Processing and Analysis – The ESI collected for the preliminary group of custodians from the Beta’s much larger preserved data set is sent to their e-discovery Vendor for processing. The preservation set will be retained and returned to for additional search and collection activities once the selection criteria have been further refined.

The procedures and issues discussed above relative to processing are the same for Beta as they were for Alpha’s case assessment.  Beta now needs to identify and develop their own list of good key terms or fielded searches that can be used for the additional collection and processing needed once production requests are received and also to gather information regarding the issues of the case and the documents supporting same.  The searches being developed can then be used either during the collection or processing phases to reduce the volume of data that must be reviewed by the case team.

They used similar types of advanced search and full text searches as described above only targeted to their particular issues. For example, Diego created searches for “InsureTrak”, “Project AlphaBust” and “AlphaBust” and upon reviewing documents responsive to those queries may make further refinements to his search criteria.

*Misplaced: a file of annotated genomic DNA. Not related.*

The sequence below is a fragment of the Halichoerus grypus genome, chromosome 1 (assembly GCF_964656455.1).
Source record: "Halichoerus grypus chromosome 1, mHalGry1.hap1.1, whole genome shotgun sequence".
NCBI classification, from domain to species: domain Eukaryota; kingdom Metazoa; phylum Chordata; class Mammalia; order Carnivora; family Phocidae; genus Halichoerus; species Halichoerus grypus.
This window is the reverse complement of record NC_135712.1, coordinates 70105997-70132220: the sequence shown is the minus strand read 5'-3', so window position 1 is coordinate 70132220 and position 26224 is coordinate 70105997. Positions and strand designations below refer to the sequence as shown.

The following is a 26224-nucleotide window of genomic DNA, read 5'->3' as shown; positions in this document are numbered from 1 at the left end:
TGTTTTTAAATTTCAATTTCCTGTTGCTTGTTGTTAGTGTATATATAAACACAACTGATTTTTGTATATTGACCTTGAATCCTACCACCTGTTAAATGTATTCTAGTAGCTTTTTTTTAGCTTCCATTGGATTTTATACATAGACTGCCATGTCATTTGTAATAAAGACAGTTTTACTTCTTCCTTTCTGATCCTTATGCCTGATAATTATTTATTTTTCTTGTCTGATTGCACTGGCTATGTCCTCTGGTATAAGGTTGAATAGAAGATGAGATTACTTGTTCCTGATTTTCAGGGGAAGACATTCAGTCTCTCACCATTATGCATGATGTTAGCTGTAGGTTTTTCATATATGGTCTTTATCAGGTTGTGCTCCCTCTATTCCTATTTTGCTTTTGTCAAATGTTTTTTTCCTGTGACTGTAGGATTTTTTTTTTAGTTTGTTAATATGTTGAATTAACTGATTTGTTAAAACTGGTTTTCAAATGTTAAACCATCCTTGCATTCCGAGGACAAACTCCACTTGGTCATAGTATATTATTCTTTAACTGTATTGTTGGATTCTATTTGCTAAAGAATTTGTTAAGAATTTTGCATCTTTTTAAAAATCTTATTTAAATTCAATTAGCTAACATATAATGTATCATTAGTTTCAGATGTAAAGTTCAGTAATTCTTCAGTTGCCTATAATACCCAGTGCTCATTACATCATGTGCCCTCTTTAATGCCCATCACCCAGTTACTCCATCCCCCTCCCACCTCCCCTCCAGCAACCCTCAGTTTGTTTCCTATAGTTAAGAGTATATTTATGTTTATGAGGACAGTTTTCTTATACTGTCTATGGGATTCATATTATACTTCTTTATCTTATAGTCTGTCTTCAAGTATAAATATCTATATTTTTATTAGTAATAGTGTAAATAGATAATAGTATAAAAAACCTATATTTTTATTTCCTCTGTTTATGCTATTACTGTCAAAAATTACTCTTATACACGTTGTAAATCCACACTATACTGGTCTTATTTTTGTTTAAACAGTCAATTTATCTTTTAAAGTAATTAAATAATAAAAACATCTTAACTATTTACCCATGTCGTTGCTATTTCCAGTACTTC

Throughout this iterative process, the queries performed and the associated documents resulting from the particular queries should be captured and recorded to assist Diego with the development of his searches but also to add to the defensibility of his process.

5.5. Preparations for Meet-and-Confer

After Alpha Sues Beta in Federal Court (D. Md.), Outside Counsel for Alpha and Beta Prepare for and Engage in Rule 26(f) Meet-and-Confer Process

Outside Counsel should first familiarize themselves with the current case law and any local rules applicable to the discovery of ESI. In this case, the District Court of Maryland has a “Suggested Protocol for Discovery of Electronically Stored Information (“ESI”).”

5.5.A. Preparing For the Rule 26(f) Meet And Confer

In preparing for the Rule 26(f), the goals of Outside Counsel for Alpha and Beta should be to:

  1. Define the sources of and become familiar with potentially responsive information (i.e. systems, servers, custodians and documents);
  2. Understand their client’s ESI policies related to those sources of potential responsive information;
  3. Instruct their clients and the identified custodians about their preservation (i.e. “litigation hold”) obligations; and
  4. Determine how to identify responsive information (i.e. time restrictions, search methods, search terms, search results), including running preliminary searches to test adequacy of suggested approach.

(i) Alpha